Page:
From the moment I arrived at the University of Exeter to undertake my MSc in Conservation and Biodiversity, I quickly fell in love with the University, the Campus and Cornwall. Discovering all the cutting-edge research being carried out across the University of Exeter has been a definite highlight for me. The opportunity to participate in the Africa field course was one of the most amazing experiences of my life and one I will always cherish, having helped me build a practical understanding of large-scale conservation issues. My MSc research project centred on analysing 30 years of mark-and-recapture data from juvenile green turtles on an isolated tropical archipelago in Brazil, under the supervision of Prof Brendan GodleyThis published work contributes important insights regarding demographic parameters and population trends for this species.

Lili_Kenya
Meeting the Maasai in Kenya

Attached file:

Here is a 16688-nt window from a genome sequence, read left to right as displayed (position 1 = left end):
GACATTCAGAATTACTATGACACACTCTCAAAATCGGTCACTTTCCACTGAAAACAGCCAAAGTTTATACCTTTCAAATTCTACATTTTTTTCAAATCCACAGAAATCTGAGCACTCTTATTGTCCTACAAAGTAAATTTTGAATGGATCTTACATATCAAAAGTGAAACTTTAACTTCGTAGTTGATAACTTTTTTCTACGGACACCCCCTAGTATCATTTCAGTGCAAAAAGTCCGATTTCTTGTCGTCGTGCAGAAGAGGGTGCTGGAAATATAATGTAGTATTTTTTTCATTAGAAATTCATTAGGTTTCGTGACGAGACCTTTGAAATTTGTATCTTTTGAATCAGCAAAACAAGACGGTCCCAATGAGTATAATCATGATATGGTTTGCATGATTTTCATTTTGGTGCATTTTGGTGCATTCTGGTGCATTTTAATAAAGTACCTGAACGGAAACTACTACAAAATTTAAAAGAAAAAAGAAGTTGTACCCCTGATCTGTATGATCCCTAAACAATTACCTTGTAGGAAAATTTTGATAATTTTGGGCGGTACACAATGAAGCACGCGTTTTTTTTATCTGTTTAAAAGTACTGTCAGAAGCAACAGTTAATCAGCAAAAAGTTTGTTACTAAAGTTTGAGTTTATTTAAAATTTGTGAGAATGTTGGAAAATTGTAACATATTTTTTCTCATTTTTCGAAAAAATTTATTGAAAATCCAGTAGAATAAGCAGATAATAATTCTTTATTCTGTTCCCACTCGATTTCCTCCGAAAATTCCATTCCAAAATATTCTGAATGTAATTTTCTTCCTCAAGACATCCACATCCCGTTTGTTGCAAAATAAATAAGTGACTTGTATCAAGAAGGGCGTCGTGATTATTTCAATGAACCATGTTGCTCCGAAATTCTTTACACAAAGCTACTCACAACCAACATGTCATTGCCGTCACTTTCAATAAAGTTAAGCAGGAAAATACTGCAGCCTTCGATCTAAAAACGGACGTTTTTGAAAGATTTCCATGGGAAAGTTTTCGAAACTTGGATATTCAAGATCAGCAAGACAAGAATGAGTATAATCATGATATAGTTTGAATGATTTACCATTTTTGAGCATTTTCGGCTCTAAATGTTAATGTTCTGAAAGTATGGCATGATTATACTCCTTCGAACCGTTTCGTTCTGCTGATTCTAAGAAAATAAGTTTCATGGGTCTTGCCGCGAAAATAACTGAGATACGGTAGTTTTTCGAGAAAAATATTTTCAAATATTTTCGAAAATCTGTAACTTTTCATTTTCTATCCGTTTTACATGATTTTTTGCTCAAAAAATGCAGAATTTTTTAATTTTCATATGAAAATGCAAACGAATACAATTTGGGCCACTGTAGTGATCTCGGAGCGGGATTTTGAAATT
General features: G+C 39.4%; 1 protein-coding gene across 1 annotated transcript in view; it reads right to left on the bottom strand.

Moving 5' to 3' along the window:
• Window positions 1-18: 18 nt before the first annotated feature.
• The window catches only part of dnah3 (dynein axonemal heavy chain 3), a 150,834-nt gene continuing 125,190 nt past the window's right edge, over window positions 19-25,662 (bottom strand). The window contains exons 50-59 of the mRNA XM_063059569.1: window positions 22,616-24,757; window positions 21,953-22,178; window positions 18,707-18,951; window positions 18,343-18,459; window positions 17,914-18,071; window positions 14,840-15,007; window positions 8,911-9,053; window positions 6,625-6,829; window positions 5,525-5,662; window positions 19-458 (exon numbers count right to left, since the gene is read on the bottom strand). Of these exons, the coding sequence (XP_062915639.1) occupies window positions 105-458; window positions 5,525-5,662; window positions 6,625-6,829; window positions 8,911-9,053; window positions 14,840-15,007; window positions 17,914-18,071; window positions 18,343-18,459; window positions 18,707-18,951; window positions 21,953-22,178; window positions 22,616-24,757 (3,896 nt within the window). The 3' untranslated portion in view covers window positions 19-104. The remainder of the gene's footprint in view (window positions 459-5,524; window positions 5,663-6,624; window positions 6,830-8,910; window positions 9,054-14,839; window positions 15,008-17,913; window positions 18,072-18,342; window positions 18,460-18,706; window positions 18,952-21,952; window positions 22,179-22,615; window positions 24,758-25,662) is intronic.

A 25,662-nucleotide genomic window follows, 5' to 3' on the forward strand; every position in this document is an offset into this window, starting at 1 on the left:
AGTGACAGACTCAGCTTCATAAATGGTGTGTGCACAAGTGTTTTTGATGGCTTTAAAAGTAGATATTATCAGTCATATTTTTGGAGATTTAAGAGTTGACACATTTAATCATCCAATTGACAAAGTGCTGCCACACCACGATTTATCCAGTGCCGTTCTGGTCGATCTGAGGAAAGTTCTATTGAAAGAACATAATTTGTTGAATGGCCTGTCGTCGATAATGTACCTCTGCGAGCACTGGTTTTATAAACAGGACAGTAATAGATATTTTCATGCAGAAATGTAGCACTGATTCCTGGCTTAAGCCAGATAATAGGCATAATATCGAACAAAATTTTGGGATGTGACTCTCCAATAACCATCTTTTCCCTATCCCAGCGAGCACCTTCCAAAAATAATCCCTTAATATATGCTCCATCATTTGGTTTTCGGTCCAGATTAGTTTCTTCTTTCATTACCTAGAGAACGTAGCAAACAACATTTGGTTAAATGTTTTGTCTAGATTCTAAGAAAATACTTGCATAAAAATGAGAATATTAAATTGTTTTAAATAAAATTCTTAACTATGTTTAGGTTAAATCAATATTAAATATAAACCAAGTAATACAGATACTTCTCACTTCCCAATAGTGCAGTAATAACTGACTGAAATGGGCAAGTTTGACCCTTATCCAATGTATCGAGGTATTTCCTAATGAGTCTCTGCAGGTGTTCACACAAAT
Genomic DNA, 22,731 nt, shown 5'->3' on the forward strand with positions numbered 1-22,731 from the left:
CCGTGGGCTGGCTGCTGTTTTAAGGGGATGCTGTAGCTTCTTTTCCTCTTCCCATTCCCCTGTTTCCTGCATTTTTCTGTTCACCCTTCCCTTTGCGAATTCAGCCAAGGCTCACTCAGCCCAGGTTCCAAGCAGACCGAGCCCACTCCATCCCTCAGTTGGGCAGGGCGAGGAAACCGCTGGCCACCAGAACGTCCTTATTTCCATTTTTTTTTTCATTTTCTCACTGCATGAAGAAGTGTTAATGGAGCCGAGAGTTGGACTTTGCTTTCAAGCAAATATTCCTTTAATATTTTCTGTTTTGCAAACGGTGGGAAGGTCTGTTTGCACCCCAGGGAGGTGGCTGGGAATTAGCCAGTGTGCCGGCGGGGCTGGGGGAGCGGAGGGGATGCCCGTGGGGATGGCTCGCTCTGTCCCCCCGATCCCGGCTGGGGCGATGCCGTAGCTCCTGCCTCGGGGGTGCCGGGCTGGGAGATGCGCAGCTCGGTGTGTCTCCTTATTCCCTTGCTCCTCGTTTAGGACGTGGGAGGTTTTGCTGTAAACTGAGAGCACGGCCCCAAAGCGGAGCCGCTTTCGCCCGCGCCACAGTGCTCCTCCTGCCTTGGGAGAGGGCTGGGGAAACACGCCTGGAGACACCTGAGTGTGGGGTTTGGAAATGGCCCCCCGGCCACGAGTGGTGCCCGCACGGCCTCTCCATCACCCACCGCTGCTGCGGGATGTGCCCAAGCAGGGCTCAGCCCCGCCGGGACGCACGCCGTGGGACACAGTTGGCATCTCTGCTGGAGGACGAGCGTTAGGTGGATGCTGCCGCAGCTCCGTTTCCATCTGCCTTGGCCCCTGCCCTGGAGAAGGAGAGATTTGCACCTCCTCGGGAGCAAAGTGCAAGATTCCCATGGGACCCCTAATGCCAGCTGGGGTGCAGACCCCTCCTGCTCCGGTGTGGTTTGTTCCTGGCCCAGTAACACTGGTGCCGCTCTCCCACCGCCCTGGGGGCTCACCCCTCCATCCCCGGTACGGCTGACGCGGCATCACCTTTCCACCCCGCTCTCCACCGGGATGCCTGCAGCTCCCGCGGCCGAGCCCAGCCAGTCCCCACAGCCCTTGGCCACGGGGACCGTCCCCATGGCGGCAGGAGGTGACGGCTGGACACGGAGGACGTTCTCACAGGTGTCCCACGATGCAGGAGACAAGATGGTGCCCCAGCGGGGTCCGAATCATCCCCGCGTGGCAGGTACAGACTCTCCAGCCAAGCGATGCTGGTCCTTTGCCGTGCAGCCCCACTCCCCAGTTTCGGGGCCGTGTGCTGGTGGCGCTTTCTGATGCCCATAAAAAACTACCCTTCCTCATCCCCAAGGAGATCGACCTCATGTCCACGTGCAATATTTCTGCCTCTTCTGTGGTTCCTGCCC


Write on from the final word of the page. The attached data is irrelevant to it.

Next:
Upon my return to Brazil, and whilst working as an environmental consultant there, I applied for a PhD at Exeter to work with TAMAR (the Brazilian Sea Turtle Conservation Programme). This on-going conservation project illustrates a powerful example of how marine turtles and coastal communities can co-exist in an ever-changing world. Despite a history of over-exploitation, the five different species of marine turtles that nest in Brazil are now fully protected by law. And as a result, recent years have shown very promising signs of population recovery. Perhaps most notably, a major part of this success can be attributed to the active involvement of the surrounding coastal communities in the conservation work. What once started in the direct employment of former egg poachers, now involves a wide range of activities to encourage environmental awareness in the area. This includes environmental campaigns, alongside the support of alternative, sustainable economic opportunities for the communities living near the nesting beaches.